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Latest 6/18/21 by Showtalk
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You assume people love their houses. I can tell you why people I know have moved. To be closer to family, either children, grandchildren, siblings or parents. To give up a big house or yard that requires upkeep or has more space than they need. To cut costs. A larger home or yard can have costs associated with it. Retirement communities provide yardwork, sometimes even housecleaning. Some provide meals. All do their own maintenance. To avoid enormous property taxes that keep rising snd pricing people out of their own homes. Because they have made huge profits on their homes in the form of equity. To move now while they are still young enough to enjoy it and when they can make new friends and find new activities. To pursue hobbies only available in a different area.
I know two people who moved relatively young to be closer to adult children when they had their own children. They wanted to know their grandchildren. Another woman and her husband moved around the country each time an adult child had a baby and acted as nannies for them. They were not elderly but one was retired. The husband was a nurse and got a new job at each location. They stayed until the child was able to start preschool and ended up staying in one city when the final grandchild was born. The wife is retired, the husband still,works. The wife was in law enforcement and physically and mentally could not do the job anymore. I think she retired at age 50.
Showtalk said...You assume people love their houses.
That's because where I grew up, that was the norm.
My grandparents bought a home in 1921 and my grandmother lived in that home until she was 95 just a few months before she died. She had to be placed in a retirement home for the last 4 months of her life, but always lived in that same home.
My father bought a home in 1955 and he's still living in it at age 91.
One of my aunts (will be 85 this year), moved from her original home they bought when she married after her husband died. She's still living in that home now for over 35 years.
Another aunt (will be 80 this year), is still living alone in her home she and her husband bought about 45 years ago.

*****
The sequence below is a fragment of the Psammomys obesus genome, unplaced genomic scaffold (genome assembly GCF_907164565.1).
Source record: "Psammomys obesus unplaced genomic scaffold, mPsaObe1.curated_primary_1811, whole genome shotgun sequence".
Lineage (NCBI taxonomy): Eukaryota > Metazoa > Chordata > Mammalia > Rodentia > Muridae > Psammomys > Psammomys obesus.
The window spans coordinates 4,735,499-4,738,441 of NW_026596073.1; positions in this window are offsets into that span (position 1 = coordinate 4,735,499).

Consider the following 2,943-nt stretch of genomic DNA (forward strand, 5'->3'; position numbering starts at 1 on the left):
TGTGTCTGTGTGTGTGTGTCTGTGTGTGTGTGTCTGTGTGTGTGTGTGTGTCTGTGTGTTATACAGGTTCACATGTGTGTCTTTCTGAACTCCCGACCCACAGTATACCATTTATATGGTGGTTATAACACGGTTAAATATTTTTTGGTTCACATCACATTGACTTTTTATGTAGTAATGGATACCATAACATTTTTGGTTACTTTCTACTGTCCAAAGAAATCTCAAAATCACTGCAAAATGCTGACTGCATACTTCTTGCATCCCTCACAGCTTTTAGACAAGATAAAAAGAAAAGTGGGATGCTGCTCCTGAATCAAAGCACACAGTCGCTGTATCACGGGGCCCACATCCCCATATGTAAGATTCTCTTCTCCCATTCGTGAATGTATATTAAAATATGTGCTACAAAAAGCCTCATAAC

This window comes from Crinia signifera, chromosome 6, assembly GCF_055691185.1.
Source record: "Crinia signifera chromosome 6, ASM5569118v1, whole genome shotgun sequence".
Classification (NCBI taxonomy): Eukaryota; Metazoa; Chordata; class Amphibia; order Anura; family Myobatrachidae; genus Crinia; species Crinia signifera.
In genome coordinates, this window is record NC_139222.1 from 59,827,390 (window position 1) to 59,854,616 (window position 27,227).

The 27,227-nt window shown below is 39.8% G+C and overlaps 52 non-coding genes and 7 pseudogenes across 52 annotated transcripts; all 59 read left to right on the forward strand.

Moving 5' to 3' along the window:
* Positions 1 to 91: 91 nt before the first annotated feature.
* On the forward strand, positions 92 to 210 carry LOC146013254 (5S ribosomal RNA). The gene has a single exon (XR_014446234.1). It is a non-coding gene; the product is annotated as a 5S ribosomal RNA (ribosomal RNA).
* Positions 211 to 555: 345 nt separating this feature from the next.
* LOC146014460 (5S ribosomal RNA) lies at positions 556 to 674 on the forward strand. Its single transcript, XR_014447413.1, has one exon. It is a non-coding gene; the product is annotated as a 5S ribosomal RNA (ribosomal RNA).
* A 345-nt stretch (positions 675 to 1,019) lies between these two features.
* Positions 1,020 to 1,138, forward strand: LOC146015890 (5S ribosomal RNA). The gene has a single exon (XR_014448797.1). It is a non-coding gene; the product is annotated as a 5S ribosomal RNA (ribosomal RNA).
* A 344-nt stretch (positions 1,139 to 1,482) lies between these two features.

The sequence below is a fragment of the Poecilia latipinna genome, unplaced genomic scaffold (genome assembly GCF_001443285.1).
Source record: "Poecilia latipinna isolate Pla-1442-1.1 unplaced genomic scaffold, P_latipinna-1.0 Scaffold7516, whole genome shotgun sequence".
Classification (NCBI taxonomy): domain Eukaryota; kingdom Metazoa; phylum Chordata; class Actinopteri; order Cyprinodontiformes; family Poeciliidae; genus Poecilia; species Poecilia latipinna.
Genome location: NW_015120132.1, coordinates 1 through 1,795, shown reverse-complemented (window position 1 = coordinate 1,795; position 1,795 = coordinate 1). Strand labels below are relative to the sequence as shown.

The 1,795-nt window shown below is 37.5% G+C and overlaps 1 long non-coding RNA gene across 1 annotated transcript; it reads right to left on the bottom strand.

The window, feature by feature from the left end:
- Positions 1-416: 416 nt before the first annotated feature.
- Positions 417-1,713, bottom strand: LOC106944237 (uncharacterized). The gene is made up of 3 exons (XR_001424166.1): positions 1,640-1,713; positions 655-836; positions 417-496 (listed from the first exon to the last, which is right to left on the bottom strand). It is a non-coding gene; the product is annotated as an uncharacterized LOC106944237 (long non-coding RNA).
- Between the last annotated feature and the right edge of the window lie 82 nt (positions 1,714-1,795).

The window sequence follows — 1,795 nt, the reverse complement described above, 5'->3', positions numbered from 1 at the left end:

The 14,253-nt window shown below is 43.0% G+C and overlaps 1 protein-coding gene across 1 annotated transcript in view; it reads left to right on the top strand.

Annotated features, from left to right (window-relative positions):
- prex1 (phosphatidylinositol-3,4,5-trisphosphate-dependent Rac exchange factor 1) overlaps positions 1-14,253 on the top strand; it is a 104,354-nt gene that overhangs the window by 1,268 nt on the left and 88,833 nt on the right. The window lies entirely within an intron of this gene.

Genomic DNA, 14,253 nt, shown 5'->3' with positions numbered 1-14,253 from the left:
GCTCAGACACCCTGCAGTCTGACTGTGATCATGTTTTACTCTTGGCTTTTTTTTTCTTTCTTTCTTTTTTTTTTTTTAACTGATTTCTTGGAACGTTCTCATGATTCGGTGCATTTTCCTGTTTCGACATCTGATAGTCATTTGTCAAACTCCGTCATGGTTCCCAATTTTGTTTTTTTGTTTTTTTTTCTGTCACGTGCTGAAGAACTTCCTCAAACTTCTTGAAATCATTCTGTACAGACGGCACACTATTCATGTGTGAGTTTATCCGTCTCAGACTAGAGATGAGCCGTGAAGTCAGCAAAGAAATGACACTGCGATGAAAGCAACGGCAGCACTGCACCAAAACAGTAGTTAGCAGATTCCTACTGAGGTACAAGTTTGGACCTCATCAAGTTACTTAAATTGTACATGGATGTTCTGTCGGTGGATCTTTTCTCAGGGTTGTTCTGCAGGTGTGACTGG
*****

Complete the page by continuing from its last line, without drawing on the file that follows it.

An uncle of mine (now deceased), lived in the home he purchased for as long as I can remember. He bought the home before I was born and died in that same home.
Over 60% of the people in my father's neighborhood still live there. 2% moved away, the rest all passed away in their homes which they've lived in for more than 50 or 60 years.
I initially lived in apartments here in Japan, but finally bought my own home about 34 years ago and don't plan on moving what so ever.
Over 90% of the people in my neighborhood here in Japan still live in those homes. Of the 10% who don't live there, 9% of them died while only 1% moved away elsewhere. (i.e. The father was unable to live by himself after his wife died and so their son moved him closer to where they live so he could take care of his father.)
Therefore, there is no assumption at all. It's all based on facts of my relatives, my parent's and my own neighborhood actual data. And no... I don't assume ALL people like to live in the same house either, it just seems strange to me because of my surroundings... again... no assumption. All of the reasons you provide are quite plausible and probably also accurate facts as well.
But on the retiring at age 50 and moving into a retirement home at such a young age... hmmmm... unless they were unable to care for themselves in their own home, it's just... hmmmm! It's just something I've never heard of and don't have any relatives or friends in such a situation.
Your personal knowledge tends to favor your position. Can you accept that others have different ideas? When I ran the forum with a lot of east coast parents the New Jersey parents almost always sold their family homes as soon as the children left hime because the property taxes were so high. They were priced out of homes they never planned to leave. I also know someone who bought a house and moved to Texas at age 92. It’s in a regular neighborhood near family.